Retailers could look to franchise model to expand around globe

Professor Matthew Robson of Leeds University Business School
Professor Matthew Robson of Leeds University Business School
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FOR an island nation with a successful history of trade around the world, it is something of a puzzle that so many UK retailers tend to stay close to home. While a few companies have grasped the nettle and expanded their business overseas, as a general rule our nation’s shopkeepers have focused their energies on building, or at least maintaining, sales in their core domestic market.

This is perhaps understandable given the intense competition on the UK high street. The most recent Christmas sales figures confirm yet again just how tough it can be for retailers, even at the busiest time of year. But one outcome is that some of our most successful companies have missed out on expansion in emerging markets, and the higher growth rates that they offer.

A research project at Leeds University Business School has looked at how to change this trend, and whether British retailers could successfully expand overseas by using a different mode of business. Specifically, we wanted to know whether franchising might be a good way to grow abroad.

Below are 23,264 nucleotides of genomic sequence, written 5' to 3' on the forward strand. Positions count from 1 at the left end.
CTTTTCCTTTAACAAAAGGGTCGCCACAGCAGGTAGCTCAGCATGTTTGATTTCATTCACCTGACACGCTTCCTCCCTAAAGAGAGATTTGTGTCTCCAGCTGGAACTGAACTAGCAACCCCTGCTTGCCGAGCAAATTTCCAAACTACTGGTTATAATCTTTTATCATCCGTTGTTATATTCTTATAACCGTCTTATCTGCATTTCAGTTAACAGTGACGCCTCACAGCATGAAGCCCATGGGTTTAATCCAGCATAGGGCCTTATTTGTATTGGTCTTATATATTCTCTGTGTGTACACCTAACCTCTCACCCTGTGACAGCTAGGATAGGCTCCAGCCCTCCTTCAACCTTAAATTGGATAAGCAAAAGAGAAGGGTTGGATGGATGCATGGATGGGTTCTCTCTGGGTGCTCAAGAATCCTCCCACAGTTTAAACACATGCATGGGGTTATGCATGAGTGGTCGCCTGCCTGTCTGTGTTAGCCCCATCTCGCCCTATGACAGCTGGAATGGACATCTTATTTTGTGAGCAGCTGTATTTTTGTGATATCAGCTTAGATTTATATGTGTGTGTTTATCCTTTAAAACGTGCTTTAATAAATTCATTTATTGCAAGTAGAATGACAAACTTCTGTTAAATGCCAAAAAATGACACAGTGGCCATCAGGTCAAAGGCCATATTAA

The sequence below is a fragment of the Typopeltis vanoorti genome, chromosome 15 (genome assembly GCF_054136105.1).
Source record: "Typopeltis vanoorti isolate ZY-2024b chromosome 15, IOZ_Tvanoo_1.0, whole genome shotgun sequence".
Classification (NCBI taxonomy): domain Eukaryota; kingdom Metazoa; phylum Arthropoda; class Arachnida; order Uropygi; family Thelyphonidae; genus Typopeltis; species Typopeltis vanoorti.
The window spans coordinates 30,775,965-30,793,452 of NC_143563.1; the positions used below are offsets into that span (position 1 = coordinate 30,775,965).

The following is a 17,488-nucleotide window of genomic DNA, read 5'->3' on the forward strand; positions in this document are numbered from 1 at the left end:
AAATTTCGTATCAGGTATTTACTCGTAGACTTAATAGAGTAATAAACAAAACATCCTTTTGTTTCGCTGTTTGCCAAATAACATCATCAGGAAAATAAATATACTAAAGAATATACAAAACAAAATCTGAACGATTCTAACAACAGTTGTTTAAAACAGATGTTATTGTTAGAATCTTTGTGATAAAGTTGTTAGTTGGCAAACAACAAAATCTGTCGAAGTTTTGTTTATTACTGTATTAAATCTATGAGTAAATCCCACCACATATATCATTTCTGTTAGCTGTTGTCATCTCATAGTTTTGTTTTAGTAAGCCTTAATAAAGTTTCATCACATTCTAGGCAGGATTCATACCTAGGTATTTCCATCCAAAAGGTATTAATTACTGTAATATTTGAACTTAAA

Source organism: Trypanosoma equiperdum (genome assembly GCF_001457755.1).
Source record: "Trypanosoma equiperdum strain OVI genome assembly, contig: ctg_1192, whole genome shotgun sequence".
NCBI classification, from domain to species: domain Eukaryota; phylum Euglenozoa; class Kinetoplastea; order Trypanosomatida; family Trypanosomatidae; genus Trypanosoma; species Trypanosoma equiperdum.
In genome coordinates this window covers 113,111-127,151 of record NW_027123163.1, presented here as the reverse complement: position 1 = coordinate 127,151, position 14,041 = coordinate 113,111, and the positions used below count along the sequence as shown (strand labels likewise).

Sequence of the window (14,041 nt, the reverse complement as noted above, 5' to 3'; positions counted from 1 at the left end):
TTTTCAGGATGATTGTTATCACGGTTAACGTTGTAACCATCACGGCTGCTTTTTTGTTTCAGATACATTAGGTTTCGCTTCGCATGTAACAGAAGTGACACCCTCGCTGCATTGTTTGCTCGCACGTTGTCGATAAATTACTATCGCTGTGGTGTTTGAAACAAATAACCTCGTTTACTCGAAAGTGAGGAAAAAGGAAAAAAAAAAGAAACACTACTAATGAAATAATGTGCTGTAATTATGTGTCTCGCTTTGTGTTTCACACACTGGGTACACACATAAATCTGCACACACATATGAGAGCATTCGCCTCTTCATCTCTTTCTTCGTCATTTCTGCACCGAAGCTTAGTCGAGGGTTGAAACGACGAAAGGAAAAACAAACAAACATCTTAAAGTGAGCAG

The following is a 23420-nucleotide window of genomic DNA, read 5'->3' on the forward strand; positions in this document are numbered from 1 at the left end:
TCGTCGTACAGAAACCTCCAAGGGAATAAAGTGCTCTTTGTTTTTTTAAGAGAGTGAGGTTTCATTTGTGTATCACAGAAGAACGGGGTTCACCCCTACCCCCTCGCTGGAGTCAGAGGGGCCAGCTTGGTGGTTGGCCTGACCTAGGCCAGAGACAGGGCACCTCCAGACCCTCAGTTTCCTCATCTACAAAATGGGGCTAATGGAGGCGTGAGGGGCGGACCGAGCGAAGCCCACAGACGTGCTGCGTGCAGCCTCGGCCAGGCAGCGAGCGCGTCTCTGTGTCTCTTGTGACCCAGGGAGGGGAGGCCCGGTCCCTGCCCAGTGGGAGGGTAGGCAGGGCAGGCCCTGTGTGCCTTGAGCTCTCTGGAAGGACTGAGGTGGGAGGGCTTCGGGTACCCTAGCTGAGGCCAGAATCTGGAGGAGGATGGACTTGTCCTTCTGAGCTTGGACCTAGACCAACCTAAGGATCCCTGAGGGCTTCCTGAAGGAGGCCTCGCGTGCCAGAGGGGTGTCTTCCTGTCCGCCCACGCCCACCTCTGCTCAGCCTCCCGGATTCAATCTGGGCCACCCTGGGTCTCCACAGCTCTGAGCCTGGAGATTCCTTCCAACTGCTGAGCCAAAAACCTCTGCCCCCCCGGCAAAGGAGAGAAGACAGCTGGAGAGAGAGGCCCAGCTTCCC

We carried out an in-depth analysis of how one large, multinational UK retailer used a sophisticated franchising model to expand in the Middle East over several decades.

We found that the model used, Area Development Franchising, had been critical in enabling the company to expand overseas and into markets where there is high growth but also sometimes political, economic and social instability while minimising risk and investment.

We believe that there are a number of lessons which British firms could learn from this, and which we set out in a new report, ‘Best in class in international franchising’, which we are launching at a high profile event in London on Friday, January 22.

Lessons from the research, funded by the Economic & Social Research Council, include:

Do not just expand into neighbouring markets – think big and look to emerging markets where UK-branded products are positively perceived

Seek out and forge good relationships with a small number of area development franchisees. Listen to their ideas and make the most of their local knowledge and contacts

Be willing to be flexible on things like price to suit local markets but make sure that customers are treated equally across different markets

Anticipate that the global supply chain will be difficult to optimise so invest in IT and communications.

The ‘Best in class in international franchising’ report is a practical guide for UK retailers interested in using this franchising model, and anyone interested should get in touch and attend the event. Details at www.business.leeds.ac.uk/retail-event

One major British retailer has already reaped the rewards of expanding overseas using the franchising model, and our report provides invaluable guidance for others looking a bit further from home, too.